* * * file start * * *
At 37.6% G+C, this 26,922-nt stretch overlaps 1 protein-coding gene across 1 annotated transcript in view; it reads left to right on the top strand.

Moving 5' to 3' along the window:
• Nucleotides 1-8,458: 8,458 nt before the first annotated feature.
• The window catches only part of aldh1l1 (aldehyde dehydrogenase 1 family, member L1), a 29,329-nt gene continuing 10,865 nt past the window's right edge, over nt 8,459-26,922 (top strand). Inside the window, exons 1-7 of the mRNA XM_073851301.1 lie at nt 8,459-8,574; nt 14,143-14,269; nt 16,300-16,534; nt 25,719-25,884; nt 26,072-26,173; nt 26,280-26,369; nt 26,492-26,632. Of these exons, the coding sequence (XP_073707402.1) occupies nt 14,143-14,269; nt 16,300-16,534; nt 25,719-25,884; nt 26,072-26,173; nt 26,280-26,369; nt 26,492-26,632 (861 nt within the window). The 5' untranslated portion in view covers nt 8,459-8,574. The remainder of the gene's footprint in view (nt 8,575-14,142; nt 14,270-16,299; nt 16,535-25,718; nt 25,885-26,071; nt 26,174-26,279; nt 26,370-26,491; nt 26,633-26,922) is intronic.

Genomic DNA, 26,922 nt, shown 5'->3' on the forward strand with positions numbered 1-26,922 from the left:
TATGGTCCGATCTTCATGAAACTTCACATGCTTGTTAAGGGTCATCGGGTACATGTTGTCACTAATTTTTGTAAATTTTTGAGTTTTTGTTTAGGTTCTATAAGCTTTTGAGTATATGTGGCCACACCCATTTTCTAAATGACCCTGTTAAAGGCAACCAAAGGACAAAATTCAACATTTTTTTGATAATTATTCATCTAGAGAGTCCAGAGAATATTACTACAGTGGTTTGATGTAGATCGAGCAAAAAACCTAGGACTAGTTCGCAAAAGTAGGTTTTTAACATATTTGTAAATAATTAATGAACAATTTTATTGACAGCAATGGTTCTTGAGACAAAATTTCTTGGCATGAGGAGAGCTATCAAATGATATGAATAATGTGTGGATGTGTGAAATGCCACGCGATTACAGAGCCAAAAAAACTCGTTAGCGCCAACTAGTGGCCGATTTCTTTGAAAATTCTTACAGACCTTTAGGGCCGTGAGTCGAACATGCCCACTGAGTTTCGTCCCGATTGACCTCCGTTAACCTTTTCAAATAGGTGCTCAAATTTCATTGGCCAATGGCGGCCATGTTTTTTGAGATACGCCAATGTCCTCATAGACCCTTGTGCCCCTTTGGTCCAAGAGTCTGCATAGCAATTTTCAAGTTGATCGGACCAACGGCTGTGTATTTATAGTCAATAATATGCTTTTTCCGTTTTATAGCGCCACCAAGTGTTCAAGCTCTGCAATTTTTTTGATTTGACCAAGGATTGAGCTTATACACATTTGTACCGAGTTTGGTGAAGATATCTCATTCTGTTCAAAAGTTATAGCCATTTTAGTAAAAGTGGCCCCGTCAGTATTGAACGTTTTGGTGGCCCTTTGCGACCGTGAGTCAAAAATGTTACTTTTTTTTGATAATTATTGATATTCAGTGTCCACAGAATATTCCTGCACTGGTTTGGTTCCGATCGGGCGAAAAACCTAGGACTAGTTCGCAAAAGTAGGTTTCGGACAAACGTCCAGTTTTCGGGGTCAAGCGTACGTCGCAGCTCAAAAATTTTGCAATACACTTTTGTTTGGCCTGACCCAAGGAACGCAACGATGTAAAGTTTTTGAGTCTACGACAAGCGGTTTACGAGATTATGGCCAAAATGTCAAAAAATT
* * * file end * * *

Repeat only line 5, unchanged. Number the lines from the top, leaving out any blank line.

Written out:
Genomic DNA, 26,922 nt, shown 5'->3' on the forward strand with positions numbered 1-26,922 from the left: